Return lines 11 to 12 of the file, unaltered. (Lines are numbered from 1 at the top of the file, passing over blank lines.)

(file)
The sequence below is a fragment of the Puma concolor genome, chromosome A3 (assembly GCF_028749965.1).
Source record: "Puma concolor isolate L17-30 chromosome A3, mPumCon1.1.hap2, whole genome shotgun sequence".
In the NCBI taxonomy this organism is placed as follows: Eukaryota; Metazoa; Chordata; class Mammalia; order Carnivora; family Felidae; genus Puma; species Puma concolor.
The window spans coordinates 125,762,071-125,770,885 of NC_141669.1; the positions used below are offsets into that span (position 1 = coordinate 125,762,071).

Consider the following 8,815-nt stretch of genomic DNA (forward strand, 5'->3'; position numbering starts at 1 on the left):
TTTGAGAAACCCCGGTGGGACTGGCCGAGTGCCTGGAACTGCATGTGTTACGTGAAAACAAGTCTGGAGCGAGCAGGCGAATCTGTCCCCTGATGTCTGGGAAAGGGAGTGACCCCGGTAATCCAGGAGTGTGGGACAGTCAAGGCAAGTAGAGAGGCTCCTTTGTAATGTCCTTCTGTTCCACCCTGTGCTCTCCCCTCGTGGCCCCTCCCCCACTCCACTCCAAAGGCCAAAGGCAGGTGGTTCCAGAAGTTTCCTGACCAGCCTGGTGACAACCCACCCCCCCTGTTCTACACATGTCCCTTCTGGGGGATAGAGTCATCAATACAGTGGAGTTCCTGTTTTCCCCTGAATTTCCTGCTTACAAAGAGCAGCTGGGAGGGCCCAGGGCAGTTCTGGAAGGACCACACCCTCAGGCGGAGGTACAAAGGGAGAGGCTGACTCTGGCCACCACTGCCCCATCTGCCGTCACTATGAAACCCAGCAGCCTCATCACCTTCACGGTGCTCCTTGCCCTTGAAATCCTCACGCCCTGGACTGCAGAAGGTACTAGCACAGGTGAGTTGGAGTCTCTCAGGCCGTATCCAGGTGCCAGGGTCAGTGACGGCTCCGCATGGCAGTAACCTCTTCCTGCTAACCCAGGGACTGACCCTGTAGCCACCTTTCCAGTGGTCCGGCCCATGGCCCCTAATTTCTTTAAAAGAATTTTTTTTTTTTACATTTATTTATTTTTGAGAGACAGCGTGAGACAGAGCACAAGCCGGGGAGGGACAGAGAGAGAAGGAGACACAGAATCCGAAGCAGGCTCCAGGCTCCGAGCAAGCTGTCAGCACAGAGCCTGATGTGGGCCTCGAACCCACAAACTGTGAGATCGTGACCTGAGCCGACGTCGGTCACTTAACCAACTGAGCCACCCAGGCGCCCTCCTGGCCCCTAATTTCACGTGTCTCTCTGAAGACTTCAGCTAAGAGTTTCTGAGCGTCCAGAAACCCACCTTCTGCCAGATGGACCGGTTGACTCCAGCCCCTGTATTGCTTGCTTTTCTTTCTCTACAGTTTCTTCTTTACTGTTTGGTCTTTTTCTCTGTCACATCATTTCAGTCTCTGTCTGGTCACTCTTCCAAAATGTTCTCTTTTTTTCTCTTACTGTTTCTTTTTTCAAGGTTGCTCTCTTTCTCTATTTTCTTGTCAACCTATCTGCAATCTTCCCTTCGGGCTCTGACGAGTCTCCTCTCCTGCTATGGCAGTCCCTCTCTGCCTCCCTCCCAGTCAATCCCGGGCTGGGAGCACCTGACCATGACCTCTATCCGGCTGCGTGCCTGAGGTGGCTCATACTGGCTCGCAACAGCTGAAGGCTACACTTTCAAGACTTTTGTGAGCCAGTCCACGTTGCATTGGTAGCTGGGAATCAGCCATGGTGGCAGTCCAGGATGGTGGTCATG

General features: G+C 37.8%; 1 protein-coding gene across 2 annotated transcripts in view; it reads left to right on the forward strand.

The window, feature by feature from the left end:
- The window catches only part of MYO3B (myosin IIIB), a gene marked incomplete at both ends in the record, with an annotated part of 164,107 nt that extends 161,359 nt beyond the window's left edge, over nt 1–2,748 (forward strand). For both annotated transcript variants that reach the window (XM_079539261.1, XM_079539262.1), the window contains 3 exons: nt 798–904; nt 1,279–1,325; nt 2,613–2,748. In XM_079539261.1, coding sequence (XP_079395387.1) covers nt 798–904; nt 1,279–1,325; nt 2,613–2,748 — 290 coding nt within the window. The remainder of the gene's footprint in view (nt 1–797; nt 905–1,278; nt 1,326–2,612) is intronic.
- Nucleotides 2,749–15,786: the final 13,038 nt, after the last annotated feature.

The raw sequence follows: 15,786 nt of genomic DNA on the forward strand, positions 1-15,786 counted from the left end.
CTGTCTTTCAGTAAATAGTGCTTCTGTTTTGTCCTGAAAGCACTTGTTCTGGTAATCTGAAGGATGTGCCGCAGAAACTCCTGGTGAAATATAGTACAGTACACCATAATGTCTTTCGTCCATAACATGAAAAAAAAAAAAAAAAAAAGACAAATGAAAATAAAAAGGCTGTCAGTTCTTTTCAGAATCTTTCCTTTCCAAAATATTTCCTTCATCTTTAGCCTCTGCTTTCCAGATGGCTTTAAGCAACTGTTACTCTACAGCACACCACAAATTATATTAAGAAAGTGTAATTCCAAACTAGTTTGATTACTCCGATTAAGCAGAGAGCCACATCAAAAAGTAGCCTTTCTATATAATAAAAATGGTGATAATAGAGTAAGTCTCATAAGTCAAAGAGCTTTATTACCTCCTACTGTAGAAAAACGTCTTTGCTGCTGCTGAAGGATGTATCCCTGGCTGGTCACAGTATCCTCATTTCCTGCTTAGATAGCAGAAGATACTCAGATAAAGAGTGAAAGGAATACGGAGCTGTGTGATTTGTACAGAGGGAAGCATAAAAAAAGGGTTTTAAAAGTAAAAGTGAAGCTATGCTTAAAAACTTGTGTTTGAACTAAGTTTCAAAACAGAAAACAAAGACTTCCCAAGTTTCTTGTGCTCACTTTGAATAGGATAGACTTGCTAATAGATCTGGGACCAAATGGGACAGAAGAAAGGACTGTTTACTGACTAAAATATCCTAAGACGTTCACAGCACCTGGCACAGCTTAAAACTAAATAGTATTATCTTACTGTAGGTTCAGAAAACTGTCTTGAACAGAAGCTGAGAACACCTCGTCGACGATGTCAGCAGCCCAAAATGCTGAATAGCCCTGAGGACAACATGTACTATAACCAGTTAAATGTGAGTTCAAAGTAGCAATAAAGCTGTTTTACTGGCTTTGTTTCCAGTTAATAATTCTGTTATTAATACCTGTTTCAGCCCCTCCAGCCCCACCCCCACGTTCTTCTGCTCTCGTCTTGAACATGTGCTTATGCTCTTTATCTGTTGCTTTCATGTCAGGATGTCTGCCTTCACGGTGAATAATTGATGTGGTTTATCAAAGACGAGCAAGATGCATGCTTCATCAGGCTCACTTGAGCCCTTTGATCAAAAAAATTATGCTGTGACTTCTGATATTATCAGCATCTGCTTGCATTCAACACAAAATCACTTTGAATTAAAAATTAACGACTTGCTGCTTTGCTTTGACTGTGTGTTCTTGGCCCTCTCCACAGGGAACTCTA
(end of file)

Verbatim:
The raw sequence follows: 15,786 nt of genomic DNA on the forward strand, positions 1-15,786 counted from the left end.
CTGTCTTTCAGTAAATAGTGCTTCTGTTTTGTCCTGAAAGCACTTGTTCTGGTAATCTGAAGGATGTGCCGCAGAAACTCCTGGTGAAATATAGTACAGTACACCATAATGTCTTTCGTCCATAACATGAAAAAAAAAAAAAAAAAAAGACAAATGAAAATAAAAAGGCTGTCAGTTCTTTTCAGAATCTTTCCTTTCCAAAATATTTCCTTCATCTTTAGCCTCTGCTTTCCAGATGGCTTTAAGCAACTGTTACTCTACAGCACACCACAAATTATATTAAGAAAGTGTAATTCCAAACTAGTTTGATTACTCCGATTAAGCAGAGAGCCACATCAAAAAGTAGCCTTTCTATATAATAAAAATGGTGATAATAGAGTAAGTCTCATAAGTCAAAGAGCTTTATTACCTCCTACTGTAGAAAAACGTCTTTGCTGCTGCTGAAGGATGTATCCCTGGCTGGTCACAGTATCCTCATTTCCTGCTTAGATAGCAGAAGATACTCAGATAAAGAGTGAAAGGAATACGGAGCTGTGTGATTTGTACAGAGGGAAGCATAAAAAAAGGGTTTTAAAAGTAAAAGTGAAGCTATGCTTAAAAACTTGTGTTTGAACTAAGTTTCAAAACAGAAAACAAAGACTTCCCAAGTTTCTTGTGCTCACTTTGAATAGGATAGACTTGCTAATAGATCTGGGACCAAATGGGACAGAAGAAAGGACTGTTTACTGACTAAAATATCCTAAGACGTTCACAGCACCTGGCACAGCTTAAAACTAAATAGTATTATCTTACTGTAGGTTCAGAAAACTGTCTTGAACAGAAGCTGAGAACACCTCGTCGACGATGTCAGCAGCCCAAAATGCTGAATAGCCCTGAGGACAACATGTACTATAACCAGTTAAATGTGAGTTCAAAGTAGCAATAAAGCTGTTTTACTGGCTTTGTTTCCAGTTAATAATTCTGTTATTAATACCTGTTTCAGCCCCTCCAGCCCCACCCCCACGTTCTTCTGCTCTCGTCTTGAACATGTGCTTATGCTCTTTATCTGTTGCTTTCATGTCAGGATGTCTGCCTTCACGGTGAATAATTGATGTGGTTTATCAAAGACGAGCAAGATGCATGCTTCATCAGGCTCACTTGAGCCCTTTGATCAAAAAAATTATGCTGTGACTTCTGATATTATCAGCATCTGCTTGCATTCAACACAAAATCACTTTGAATTAAAAATTAACGACTTGCTGCTTTGCTTTGACTGTGTGTTCTTGGCCCTCTCCACAGGGAACTCTA